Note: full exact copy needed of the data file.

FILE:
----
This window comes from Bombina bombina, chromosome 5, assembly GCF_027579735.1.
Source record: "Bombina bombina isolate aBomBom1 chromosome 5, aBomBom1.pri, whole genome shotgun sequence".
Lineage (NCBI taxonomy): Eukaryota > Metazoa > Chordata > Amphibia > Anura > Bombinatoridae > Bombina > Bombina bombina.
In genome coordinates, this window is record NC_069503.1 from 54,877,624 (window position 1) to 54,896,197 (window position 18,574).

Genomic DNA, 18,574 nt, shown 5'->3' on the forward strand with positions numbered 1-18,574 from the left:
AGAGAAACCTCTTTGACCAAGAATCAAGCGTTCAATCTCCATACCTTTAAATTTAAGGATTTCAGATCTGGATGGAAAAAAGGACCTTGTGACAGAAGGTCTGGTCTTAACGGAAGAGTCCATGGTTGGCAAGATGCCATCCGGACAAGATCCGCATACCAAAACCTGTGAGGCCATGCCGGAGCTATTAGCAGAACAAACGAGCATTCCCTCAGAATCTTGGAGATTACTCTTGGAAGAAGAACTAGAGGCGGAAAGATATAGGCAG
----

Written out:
This window comes from Bombina bombina, chromosome 5, assembly GCF_027579735.1.
Source record: "Bombina bombina isolate aBomBom1 chromosome 5, aBomBom1.pri, whole genome shotgun sequence".
Lineage (NCBI taxonomy): Eukaryota > Metazoa > Chordata > Amphibia > Anura > Bombinatoridae > Bombina > Bombina bombina.
In genome coordinates, this window is record NC_069503.1 from 54,877,624 (window position 1) to 54,896,197 (window position 18,574).

Genomic DNA, 18,574 nt, shown 5'->3' on the forward strand with positions numbered 1-18,574 from the left:
AGAGAAACCTCTTTGACCAAGAATCAAGCGTTCAATCTCCATACCTTTAAATTTAAGGATTTCAGATCTGGATGGAAAAAAGGACCTTGTGACAGAAGGTCTGGTCTTAACGGAAGAGTCCATGGTTGGCAAGATGCCATCCGGACAAGATCCGCATACCAAAACCTGTGAGGCCATGCCGGAGCTATTAGCAGAACAAACGAGCATTCCCTCAGAATCTTGGAGATTACTCTTGGAAGAAGAACTAGAGGCGGAAAGATATAGGCAG